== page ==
A Melbourne man who claimed that a Chinese Communist Party (CCP) operative approached him to run for the Liberal Party in the federal seat of Chisholm was in jail in October 2018 when preselection was held.
Bo “Nick” Zhao, 31, told the Australian Security Intelligence Organisation about a year ago that he had been offered $1 million by Melbourne businessman Brian Chen to run for preselection in Chisholm, according to reports by the Nine Network.
He was found dead in a motel room in March.
Neither the Nine Network nor ASIO, which is investigating the allegations, confirmed when the approach to Mr Zhao was said to have taken place.
But previously unreported details about the final year of Mr Zhao’s life reveal that if he was approached to run for the Liberals it was highly unlikely that it was to contest the 2019 election.
These details – gleaned from court records and sources familiar with Mr Zhao’s case – show the depths of the personal crisis he found himself in when he decided to approach ASIO.
ASIO appears to believe Mr Zhao is credible, despite his history, and are investigating the extent of Mr Chen’s attempts to cultivate sources in Australia, where he has worked and lived at various stages since at least 2006.
Federal MP Gladys Liu – who has also faced scrutiny about possible links to the CCP – was preselected by the Liberal Party to replace Julia Banks as the candidate in October last year, and was elected in May.
Mr Zhao, who reportedly joined the Liberal Party in 2015, may have been approached to contest preselection later that year, but fellow Chinese-Australian Liberal Party member Scott Yung said he did not believe Mr Zhao was ever “active” within the party.
It was also unlikely Mr Zhao was approached to contest earlier elections, given he was not a member.
Australian Strategic Policy Institute analyst Alex Joske said it was also possible any approach made on behalf of the CCP was part of a long-term strategy, rather than to target any particular election.
Zhao faced fraud charges
Court records confirm that from May to November last year he was remanded in custody awaiting trial for a string of serious fraud-related offences.
After spending six months in jail, Mr Zhao was bailed to live at his house in the eastern suburb of Glen Iris last November.
But he was still facing serious criminal charges at the time he reportedly made contact with ASIO, and was due to face trial in the Melbourne County Court the same week that he died.
The circumstances of the death will be investigated by the coroner.
Zhao admitted giving false evidence to Melbourne court
Mr Zhao was charged with obtaining almost $1.5 million by deception during his ownership of several car dealerships around Melbourne between 2015 and last year.
Last November, he pleaded guilty to two charges of perjury, admitting that he provided false evidence to the Supreme Court in a civil case involving Volkswagen which was related to the criminal matters.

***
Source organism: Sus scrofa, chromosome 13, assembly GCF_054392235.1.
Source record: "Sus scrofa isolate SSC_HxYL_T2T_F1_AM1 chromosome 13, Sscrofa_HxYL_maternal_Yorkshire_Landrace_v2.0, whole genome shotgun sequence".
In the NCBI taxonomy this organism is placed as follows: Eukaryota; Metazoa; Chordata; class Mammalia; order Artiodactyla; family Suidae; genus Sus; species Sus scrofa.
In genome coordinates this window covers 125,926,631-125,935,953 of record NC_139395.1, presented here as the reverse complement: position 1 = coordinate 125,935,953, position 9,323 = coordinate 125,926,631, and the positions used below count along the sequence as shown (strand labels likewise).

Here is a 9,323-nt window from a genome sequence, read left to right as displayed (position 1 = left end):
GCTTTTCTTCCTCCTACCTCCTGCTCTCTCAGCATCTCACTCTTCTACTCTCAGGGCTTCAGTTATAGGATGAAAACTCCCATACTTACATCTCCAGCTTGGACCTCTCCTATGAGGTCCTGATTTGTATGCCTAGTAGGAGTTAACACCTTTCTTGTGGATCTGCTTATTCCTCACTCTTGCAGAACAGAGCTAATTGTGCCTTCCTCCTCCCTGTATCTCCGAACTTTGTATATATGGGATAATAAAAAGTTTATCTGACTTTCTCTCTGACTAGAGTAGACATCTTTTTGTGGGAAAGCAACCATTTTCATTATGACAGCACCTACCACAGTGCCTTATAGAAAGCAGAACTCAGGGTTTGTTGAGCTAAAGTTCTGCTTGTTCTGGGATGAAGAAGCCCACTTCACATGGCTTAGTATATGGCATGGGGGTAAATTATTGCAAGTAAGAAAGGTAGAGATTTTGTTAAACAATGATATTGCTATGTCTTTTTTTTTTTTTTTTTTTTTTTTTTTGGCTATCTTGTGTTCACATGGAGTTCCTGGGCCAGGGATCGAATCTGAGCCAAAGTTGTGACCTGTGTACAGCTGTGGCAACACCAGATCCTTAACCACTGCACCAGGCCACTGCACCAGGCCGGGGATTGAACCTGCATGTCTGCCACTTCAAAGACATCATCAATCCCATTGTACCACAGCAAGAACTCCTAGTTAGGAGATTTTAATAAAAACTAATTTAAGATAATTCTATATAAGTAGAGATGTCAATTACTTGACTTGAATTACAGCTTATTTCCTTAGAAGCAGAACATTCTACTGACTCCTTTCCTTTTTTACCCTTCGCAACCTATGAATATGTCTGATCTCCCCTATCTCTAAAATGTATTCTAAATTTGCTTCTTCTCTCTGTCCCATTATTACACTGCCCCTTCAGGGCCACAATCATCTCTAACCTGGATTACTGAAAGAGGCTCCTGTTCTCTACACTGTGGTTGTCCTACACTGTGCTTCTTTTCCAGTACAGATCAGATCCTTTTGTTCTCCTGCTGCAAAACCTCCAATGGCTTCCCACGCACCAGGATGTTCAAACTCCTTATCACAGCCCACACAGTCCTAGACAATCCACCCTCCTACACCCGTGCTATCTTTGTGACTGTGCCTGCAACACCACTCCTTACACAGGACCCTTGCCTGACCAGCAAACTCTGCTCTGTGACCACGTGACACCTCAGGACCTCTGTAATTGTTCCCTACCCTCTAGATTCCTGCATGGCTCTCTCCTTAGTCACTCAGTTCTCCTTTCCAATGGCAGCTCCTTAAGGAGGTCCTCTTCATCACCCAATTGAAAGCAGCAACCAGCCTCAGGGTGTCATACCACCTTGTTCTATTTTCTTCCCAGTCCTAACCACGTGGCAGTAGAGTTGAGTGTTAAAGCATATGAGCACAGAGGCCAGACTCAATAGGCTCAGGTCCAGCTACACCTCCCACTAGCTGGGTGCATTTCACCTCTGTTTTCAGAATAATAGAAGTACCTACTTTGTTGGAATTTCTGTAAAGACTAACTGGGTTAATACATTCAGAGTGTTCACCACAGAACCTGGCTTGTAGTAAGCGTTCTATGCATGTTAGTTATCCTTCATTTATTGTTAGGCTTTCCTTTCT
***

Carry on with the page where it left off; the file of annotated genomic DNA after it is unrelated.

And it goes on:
While Mr Zhao’s background is likely to be seized upon by China as evidence that Mr Zhao’s claims cannot be believed, it could also indicate that he was perfect for CCP cultivation, Mr Joske says.
“We [suspect] that China hacks personal records from governments in order to work out who is in financial distress, because that’s who they target for cultivation,” Mr Joske said.
He says it is even possible that details of Mr Zhao’s finances were obtained by the CCP prior to the alleged approach being made.
Court documents seen by the ABC show Mr Zhao claimed he had a controlling interest in seven car dealerships across Melbourne, including two in the prestigious suburb of Brighton, shortly before he was charged with criminal offences.
His criminal charges related to allegedly producing false invoices regarding the sale of 10 luxury vehicles including Porsches, BMWs and a Range Rover to obtain credit from Westpac.
ASIO investigating spy claims
On Sunday, ASIO took the unusual step of releasing a statement confirming it was investigating the claims of Mr Zhao, and those of another man who said he was a former Chinese spy.
“Australians can be reassured that ASIO was previously aware of matters that have been reported today, and has been actively investigating them,” Director-General Mike Burgess said.
“However, in accordance with long-standing practice, I will not comment on this particular operational matter, including any detail of the individuals involved.
“Given that the matter in question [Mr Zhao’s death] is subject to a coronial inquiry, and as not to prejudice our investigations, it would be inappropriate to comment further.”
When asked in a regular press briefing on Monday night, Chinese Foreign Ministry spokesman said reports of increased spy infiltration in Australia were “nothing but lies”.
The ABC was unable to contact Mr Zhao’s wife, who reportedly separated from her husband in the months leading up to his death.
The ABC was also unable to contact Mr Chen, whose Chinese name is Chen Chunsheng.
The Nine Network reported on Sunday that he denied knowing Mr Zhao or having any involvement in Chinese intelligence activities.